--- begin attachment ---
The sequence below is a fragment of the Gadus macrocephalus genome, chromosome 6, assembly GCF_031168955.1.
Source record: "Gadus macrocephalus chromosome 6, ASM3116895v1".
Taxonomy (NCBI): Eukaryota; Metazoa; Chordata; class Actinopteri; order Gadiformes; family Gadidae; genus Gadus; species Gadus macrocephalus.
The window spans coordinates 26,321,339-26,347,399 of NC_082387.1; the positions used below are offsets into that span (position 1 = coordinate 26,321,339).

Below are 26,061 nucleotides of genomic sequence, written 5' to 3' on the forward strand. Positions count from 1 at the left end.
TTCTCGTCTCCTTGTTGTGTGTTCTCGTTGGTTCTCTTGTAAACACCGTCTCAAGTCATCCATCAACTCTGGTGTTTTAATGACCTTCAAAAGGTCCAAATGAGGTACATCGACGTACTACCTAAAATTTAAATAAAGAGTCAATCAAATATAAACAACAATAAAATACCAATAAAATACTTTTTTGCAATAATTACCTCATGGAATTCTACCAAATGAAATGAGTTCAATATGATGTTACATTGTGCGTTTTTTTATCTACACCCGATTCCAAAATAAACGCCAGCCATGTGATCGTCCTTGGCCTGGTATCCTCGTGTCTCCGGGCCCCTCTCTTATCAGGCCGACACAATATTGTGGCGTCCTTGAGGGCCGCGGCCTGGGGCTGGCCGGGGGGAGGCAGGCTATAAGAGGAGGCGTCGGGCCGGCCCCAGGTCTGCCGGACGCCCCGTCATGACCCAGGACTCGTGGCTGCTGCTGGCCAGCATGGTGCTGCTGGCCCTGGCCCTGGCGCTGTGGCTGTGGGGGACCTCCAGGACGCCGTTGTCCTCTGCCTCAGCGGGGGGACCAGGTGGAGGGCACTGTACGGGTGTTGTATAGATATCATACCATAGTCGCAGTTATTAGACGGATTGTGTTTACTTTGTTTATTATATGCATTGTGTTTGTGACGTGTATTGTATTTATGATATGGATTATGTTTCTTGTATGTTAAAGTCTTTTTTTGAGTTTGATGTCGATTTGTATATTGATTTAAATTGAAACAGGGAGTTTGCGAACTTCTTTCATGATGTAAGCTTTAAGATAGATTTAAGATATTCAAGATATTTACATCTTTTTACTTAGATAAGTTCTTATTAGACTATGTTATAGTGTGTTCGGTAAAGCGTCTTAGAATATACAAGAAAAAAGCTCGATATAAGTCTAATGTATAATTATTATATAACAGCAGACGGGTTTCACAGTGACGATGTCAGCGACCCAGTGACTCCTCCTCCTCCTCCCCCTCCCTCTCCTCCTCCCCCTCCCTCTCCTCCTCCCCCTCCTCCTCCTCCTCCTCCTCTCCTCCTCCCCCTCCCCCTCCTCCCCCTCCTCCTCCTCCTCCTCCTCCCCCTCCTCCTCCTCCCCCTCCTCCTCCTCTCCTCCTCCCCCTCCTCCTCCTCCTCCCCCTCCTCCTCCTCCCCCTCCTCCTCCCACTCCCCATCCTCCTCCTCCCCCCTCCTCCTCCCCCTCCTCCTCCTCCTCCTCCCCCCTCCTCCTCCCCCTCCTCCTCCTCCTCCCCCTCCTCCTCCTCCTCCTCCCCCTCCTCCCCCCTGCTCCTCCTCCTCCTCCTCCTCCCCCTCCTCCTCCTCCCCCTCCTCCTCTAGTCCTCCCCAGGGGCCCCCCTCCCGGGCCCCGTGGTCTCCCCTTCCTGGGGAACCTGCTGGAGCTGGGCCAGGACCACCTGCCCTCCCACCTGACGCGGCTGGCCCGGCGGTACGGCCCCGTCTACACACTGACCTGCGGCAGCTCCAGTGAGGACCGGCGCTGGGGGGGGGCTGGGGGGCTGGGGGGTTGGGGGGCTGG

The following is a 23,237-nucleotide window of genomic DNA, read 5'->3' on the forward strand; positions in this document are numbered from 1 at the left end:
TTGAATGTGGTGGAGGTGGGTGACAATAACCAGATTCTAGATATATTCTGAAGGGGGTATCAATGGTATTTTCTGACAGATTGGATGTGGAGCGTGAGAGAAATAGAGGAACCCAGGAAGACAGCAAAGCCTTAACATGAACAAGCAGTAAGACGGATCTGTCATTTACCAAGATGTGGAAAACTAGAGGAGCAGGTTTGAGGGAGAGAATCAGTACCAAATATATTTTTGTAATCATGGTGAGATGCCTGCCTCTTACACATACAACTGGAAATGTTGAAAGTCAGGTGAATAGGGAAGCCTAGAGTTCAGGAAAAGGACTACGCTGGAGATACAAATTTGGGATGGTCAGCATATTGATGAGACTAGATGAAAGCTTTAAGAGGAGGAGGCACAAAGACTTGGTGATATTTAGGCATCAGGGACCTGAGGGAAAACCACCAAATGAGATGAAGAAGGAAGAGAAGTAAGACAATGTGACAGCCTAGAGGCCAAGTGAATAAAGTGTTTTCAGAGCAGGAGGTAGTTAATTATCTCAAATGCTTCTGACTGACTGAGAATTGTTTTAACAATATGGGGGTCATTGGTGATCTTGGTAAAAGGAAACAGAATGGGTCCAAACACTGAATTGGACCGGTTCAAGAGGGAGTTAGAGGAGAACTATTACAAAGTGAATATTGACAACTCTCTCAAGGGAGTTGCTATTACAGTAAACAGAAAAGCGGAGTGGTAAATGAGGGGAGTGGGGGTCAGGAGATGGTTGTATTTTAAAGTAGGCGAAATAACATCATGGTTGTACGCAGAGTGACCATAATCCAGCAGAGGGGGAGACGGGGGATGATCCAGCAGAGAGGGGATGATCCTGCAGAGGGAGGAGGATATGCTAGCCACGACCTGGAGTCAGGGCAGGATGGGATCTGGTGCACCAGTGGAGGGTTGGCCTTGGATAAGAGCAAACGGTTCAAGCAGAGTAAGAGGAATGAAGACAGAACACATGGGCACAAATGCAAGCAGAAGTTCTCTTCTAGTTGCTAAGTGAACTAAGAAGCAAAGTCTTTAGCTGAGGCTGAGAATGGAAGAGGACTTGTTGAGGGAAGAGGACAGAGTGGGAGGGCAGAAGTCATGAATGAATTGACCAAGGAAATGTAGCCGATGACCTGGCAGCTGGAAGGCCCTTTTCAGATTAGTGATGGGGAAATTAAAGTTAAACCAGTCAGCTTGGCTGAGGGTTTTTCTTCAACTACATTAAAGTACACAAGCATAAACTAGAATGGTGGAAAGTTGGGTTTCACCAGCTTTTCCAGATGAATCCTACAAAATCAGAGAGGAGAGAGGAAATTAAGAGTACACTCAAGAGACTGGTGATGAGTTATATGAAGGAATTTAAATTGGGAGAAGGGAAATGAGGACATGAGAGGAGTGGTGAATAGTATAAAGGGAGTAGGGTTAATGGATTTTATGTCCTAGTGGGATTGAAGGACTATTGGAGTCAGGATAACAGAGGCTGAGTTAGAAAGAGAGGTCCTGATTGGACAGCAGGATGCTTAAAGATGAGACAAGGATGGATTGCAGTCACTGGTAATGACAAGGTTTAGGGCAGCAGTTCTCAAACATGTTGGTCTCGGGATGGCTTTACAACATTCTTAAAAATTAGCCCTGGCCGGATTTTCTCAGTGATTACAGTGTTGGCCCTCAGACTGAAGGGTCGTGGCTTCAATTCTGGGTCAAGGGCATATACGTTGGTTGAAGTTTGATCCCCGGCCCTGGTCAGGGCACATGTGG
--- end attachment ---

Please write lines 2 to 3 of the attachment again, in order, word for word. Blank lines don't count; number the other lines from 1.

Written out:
Source record: "Gadus macrocephalus chromosome 6, ASM3116895v1".
Taxonomy (NCBI): Eukaryota; Metazoa; Chordata; class Actinopteri; order Gadiformes; family Gadidae; genus Gadus; species Gadus macrocephalus.